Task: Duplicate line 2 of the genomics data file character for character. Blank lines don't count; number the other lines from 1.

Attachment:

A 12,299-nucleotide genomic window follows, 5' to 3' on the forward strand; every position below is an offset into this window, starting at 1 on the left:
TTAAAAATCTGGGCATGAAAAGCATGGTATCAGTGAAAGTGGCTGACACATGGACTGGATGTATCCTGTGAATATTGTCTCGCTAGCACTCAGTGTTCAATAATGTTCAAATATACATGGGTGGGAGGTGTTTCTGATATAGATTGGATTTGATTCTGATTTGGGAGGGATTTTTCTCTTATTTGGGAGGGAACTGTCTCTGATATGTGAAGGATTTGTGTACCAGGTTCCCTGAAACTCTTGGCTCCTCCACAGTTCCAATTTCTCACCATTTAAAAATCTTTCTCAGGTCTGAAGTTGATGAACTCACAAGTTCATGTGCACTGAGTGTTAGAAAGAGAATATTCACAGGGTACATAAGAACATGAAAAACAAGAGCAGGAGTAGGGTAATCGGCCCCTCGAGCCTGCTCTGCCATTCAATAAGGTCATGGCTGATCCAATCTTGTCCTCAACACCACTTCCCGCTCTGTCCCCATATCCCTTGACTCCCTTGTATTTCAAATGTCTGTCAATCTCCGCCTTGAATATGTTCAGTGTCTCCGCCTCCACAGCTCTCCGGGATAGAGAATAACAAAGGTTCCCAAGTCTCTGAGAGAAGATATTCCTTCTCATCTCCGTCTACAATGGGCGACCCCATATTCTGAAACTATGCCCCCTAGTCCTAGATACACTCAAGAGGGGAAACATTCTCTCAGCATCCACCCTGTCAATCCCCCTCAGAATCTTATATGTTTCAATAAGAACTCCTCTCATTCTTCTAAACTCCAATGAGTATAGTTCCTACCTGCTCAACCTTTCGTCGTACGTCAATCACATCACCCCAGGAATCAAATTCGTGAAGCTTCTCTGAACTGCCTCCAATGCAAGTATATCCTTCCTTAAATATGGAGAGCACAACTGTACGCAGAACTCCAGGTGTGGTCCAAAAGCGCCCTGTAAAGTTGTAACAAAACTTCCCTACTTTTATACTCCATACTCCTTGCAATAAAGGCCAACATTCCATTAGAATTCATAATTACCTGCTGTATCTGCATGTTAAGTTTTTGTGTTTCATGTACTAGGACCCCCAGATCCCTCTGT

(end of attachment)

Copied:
TTAAAAATCTGGGCATGAAAAGCATGGTATCAGTGAAAGTGGCTGACACATGGACTGGATGTATCCTGTGAATATTGTCTCGCTAGCACTCAGTGTTCAATAATGTTCAAATATACATGGGTGGGAGGTGTTTCTGATATAGATTGGATTTGATTCTGATTTGGGAGGGATTTTTCTCTTATTTGGGAGGGAACTGTCTCTGATATGTGAAGGATTTGTGTACCAGGTTCCCTGAAACTCTTGGCTCCTCCACAGTTCCAATTTCTCACCATTTAAAAATCTTTCTCAGGTCTGAAGTTGATGAACTCACAAGTTCATGTGCACTGAGTGTTAGAAAGAGAATATTCACAGGGTACATAAGAACATGAAAAACAAGAGCAGGAGTAGGGTAATCGGCCCCTCGAGCCTGCTCTGCCATTCAATAAGGTCATGGCTGATCCAATCTTGTCCTCAACACCACTTCCCGCTCTGTCCCCATATCCCTTGACTCCCTTGTATTTCAAATGTCTGTCAATCTCCGCCTTGAATATGTTCAGTGTCTCCGCCTCCACAGCTCTCCGGGATAGAGAATAACAAAGGTTCCCAAGTCTCTGAGAGAAGATATTCCTTCTCATCTCCGTCTACAATGGGCGACCCCATATTCTGAAACTATGCCCCCTAGTCCTAGATACACTCAAGAGGGGAAACATTCTCTCAGCATCCACCCTGTCAATCCCCCTCAGAATCTTATATGTTTCAATAAGAACTCCTCTCATTCTTCTAAACTCCAATGAGTATAGTTCCTACCTGCTCAACCTTTCGTCGTACGTCAATCACATCACCCCAGGAATCAAATTCGTGAAGCTTCTCTGAACTGCCTCCAATGCAAGTATATCCTTCCTTAAATATGGAGAGCACAACTGTACGCAGAACTCCAGGTGTGGTCCAAAAGCGCCCTGTAAAGTTGTAACAAAACTTCCCTACTTTTATACTCCATACTCCTTGCAATAAAGGCCAACATTCCATTAGAATTCATAATTACCTGCTGTATCTGCATGTTAAGTTTTTGTGTTTCATGTACTAGGACCCCCAGATCCCTCTGT